Academic journal article Journal of Managerial Issues

The Effects of Experience and the Firm's Environment on Manager's Project Selection Decisions

Academic journal article Journal of Managerial Issues

The Effects of Experience and the Firm's Environment on Manager's Project Selection Decisions

Article excerpt

This study is a first attempt to initiate a discussion of how profit center managers' project selection decisions are affected by their experience and the environment in which they make those decisions. Along with other researchers (Scribner, 1986; Wagner and Sternberg, 1986), we contend that the managerial environment affects managers' project selection decisions. Further, we maintain that managers with different levels of experience respond to features of the environment differently. One specific environmental variable is addressed in this paper: the threat of a corporate takeover. A corporate takeover attempt represents a crisis situation for the profit center manager which could result in the manager losing his or her job. The specific research question is, do both inexperienced and experienced managers make the same project selection decisions when faced with the threat of a corporate takeover attempt? While the effects of experience have been extensively researched in the auditing literature (see, for example, Choo, 1989; Colbert, 1989; Davis and Solomon, 1989; Libby and Luft, 1993 for review of this literature), the topic has not been studied at all in a managerial accounting environment. Although the theory of practical intelligence provides the basis for hypothesis development, this study has an exploratory element. A major intention of this research is to provide some direction for researchers who are interested in how managers' environments affect their decisions.

An experiment was conducted which investigated the effects of experience on project selection decisions. In this research, an experienced manager is one who has made project selection decisions for at least two years. An inexperienced manager is one who has never made project selection decisions but has had formal training in the project selection task. Following Shanteau (1988), such an inexperienced manager is referred to here as naive. While no main effects were detected, a first order interaction effect involving experience and knowledge of the takeover attempt was detected. Both the theory developed in the paper and conversations with profit center managers provided possible explanations for our findings.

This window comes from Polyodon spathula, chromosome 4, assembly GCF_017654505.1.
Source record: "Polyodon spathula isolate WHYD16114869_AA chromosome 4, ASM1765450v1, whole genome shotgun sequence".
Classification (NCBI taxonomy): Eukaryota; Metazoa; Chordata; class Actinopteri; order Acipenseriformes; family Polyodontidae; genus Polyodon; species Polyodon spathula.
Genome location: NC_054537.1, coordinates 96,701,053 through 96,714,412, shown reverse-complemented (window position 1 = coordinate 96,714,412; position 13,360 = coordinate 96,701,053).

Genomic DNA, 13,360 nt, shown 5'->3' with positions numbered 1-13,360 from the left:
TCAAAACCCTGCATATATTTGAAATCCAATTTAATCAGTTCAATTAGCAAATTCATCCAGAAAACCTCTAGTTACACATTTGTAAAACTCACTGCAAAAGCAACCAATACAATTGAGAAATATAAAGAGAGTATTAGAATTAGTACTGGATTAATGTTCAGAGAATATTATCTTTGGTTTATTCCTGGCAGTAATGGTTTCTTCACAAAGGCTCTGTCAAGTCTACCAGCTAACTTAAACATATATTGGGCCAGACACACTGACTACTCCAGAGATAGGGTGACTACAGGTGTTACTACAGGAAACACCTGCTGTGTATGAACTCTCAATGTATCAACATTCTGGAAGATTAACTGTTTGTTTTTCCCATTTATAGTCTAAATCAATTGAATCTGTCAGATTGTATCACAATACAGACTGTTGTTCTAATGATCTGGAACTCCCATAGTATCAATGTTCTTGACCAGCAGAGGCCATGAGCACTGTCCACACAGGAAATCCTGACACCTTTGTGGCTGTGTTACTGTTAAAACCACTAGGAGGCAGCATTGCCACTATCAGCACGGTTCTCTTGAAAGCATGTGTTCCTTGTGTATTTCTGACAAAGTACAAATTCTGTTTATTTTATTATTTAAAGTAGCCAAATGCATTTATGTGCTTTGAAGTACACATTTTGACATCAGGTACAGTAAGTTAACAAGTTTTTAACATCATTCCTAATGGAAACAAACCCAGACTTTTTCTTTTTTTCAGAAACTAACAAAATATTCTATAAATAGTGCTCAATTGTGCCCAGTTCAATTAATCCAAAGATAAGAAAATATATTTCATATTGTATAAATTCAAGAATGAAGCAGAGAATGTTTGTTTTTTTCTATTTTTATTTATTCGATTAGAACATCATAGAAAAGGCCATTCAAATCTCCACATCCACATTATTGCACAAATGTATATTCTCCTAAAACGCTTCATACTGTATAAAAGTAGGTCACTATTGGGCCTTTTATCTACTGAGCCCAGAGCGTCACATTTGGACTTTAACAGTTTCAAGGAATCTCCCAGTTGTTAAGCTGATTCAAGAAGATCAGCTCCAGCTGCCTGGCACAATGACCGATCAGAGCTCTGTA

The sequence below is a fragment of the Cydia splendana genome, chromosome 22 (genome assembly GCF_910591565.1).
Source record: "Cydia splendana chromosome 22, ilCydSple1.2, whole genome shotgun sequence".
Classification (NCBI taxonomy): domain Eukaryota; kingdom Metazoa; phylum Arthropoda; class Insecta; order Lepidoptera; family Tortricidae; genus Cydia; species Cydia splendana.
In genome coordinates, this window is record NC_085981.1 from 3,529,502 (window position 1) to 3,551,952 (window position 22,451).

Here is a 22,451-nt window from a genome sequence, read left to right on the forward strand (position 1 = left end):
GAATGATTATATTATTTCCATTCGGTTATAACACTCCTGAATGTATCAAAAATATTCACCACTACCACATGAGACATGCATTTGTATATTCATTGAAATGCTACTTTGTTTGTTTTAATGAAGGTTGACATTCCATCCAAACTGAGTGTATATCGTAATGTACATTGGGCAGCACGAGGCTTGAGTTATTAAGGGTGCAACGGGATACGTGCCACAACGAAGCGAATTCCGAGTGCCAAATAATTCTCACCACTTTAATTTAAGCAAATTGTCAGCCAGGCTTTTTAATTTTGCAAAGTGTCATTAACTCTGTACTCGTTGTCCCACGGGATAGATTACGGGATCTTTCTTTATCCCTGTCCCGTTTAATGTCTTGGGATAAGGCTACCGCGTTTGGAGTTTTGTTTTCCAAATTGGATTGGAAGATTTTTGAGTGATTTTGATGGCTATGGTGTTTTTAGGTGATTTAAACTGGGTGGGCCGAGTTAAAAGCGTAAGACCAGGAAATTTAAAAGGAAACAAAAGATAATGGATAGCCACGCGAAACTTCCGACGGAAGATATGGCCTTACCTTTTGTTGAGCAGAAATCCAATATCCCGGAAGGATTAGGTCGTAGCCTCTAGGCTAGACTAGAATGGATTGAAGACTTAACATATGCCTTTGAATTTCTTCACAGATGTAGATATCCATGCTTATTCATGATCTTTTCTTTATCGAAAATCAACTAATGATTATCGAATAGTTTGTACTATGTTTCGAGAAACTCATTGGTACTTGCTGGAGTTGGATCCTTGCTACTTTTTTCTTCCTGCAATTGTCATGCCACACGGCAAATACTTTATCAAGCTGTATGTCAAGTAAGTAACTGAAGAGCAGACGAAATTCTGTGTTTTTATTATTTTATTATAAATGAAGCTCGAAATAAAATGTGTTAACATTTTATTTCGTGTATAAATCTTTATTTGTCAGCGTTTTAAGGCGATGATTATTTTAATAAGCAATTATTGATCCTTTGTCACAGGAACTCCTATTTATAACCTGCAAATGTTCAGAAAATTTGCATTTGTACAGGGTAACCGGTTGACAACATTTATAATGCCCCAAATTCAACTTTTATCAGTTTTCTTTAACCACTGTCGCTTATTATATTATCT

Motivation

A recent graduate of a prestigious undergraduate or master of business administration (MBA) program with no prior business experience rarely, if ever, assumes a position of significant managerial responsibility immediately upon graduation. It is generally assumed that the new graduate is not prepared to assume such responsibilities because he or she lacks experience. This paper suggests that experience means, among other things, the ability to adapt to a constantly changing environment (Klemp and McClelland, 1986). This ability to adapt is referred to here as practical intelligence. The purpose of this paper is to present a discussion and a limited empirical test of what happens to a manager as the manager gains experience and learns how to adapt to a changing managerial environment. This paper focuses specifically on profit center managers.

Profit center managers play a substantial, if not decisive role in determining the business strategies in their units, such as where growth should occur and how it should be achieved (Merchant, 1989). Deciding on business strategy means that managers select or reject individual projects that may be pursued in their profit centers. An understanding of the effects of experience is important because in a real-world setting, it seems reasonable to expect that managers' decisions are affected by their past experiences. The reasons and extent to which experience changes these decisions are of interest. Past decision research has largely ignored the effects of the context or business environment on the decision being made. The method employed in much behavioral research about managers requires experimental subjects to respond to an isolated mental task which is cut off from the environment in which that task normally takes place (see, for example, Chow, 1983; Young, 1985). …

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